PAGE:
Budget Deal Reached

Among the details: Transfer tax included, top income tax rate cut included, sales tax hike made permanent and could go higher.

With the GOP in charge in the Senate, I guess this is the best we can expect...


House and Senate negotiators reached tentative agreements late Wednesday on a two-year budget that would make a "temporary" sales tax increase permanent and let counties raise additional taxes for school construction and infrastructure.

The deal, which requires final approval as part of the compromise spending plan presented to the full House and Senate, also would transfer the counties' share of Medicaid expenses to the state in a three-year phase out, House and Senate Democratic leaders said.

The two sides also agreed to give counties, with local voter approval, the right to raise either sales taxes by a quarter of a cent or the land transfer tax from 0.2 percent of the sales price to 0.6 percent.

Under the tentative agreement, a quarter penny of the sales tax originally set to expire in 2003 would become permanent, said House Majority Leader Hugh Holliman, D-Davidson. In a concession to Senate Democrats, the top income tax bracket of 8 percent for the highest wage-earners would expire as scheduled at the end of the year, making the top rate 7.75 percent, Holliman and Rand said.

Both taxes were first approved in 2001 to help pay for a budget shortfall. Portions of both taxes were eliminated last year.

If approved, the deal would mean the sales tax most consumers pay would remain at 6.75 percent. But counties could agree to raise the overall sales tax to 7 percent if an increase is approved in a referendum.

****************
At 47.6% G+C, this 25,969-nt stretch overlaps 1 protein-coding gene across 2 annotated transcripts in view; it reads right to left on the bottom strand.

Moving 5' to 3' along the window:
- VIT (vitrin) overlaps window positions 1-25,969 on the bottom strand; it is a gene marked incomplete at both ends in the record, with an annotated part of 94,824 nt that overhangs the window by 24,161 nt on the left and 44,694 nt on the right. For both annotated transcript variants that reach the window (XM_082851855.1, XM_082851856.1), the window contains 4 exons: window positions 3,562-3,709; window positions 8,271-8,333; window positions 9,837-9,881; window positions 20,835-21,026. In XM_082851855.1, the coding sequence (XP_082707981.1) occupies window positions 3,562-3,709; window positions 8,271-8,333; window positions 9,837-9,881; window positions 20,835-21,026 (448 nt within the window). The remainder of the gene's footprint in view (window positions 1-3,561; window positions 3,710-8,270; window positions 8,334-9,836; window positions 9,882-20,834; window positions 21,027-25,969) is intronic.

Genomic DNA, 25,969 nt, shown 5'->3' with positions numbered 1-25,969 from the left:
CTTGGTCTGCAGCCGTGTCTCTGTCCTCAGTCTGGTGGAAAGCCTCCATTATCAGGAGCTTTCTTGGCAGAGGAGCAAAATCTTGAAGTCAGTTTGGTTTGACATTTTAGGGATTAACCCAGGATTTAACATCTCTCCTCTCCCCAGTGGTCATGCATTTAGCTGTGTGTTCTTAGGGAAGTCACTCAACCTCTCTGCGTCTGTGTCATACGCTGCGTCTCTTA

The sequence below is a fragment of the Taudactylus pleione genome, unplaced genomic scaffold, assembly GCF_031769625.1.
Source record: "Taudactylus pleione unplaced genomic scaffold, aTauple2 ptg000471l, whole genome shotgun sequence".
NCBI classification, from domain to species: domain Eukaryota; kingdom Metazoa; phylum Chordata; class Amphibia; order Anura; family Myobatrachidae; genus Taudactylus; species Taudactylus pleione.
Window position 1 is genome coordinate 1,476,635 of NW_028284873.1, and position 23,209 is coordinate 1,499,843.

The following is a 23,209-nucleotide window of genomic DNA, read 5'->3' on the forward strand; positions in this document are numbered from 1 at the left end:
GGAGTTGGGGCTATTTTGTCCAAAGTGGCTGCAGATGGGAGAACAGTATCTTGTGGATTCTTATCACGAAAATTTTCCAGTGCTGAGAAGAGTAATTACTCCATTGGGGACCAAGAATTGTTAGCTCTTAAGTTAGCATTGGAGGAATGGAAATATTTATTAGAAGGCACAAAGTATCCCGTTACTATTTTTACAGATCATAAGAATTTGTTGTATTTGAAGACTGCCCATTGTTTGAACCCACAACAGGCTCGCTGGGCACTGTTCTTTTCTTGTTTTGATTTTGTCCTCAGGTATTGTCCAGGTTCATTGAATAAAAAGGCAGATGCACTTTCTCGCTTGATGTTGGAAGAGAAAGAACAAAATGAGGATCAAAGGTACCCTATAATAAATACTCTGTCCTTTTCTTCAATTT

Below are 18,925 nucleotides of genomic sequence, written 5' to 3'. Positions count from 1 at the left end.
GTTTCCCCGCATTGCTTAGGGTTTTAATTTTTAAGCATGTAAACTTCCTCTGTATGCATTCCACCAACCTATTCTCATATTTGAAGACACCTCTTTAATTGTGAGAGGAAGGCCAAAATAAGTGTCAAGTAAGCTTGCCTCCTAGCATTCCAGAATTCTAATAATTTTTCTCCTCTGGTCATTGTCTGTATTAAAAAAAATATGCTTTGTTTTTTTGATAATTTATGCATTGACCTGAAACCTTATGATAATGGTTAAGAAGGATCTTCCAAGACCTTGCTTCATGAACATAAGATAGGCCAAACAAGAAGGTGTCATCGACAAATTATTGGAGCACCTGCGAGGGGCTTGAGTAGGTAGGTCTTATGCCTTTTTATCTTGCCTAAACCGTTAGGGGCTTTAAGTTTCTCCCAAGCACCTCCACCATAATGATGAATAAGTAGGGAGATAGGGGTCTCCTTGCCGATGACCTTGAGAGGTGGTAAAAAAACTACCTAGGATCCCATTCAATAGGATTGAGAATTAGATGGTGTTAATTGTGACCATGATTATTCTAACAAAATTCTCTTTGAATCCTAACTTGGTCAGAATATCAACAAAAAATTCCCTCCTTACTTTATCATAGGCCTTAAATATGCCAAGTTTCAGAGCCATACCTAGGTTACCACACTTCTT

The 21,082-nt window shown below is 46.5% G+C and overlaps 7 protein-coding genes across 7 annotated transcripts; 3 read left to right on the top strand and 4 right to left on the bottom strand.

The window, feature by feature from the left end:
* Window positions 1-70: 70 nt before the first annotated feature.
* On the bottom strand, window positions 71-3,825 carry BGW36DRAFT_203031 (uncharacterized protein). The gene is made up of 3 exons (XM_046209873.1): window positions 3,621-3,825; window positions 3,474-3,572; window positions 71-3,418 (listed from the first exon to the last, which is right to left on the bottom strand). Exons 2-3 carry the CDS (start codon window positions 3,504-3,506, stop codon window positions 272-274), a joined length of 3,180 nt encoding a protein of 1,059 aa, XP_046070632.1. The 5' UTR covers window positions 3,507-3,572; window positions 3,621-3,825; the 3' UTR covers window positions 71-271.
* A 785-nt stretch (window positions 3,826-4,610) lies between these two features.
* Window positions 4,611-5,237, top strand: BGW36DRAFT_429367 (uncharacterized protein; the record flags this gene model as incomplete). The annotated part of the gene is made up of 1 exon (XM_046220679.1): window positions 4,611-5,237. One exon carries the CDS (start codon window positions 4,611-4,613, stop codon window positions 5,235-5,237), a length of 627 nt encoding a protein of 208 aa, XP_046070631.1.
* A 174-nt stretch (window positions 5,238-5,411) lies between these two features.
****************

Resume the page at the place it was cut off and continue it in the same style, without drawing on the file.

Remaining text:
The budget agreement also would create a state version of the federal earned income tax credit, giving cash rebates to some tax filers even if they paid no taxes.

Under the Medicaid plan, the state would take over the counties' share of Medicaid expenses - expected to be $520 million this year - in exchange for taking some tax revenues that local governments have kept over the years.

The Medicaid phase out will help rural counties with a high percentage of residents participating in the government health insurance program. The transfer tax option was pushed by a local government and business coalition as one way to help urban counties dealing with large population growth that wouldn't benefit much from a Medicaid swap.



for fixing the link Greg - I'm not sure what I'm doing wrong.

Missing link

After you click the "globe" you have to paste the URL where you see the "http://"

For example you change it to

If you highlight the URL before making the live link it looks like this:


If you highlight some text that describes your link it looks like this:


It just takes practice so post more often.

Thanks again, this is great news.

Stop the NC Association of Realtors
Polluting our State Legislature with money.

Laura Leslie

Laura Leslie of WUNC was working even later on this story and has even more detail in her blog, Isaac Hunter's Tavern, even as she works on her morning radio.

Wed. Late Edition: "Done Deal"?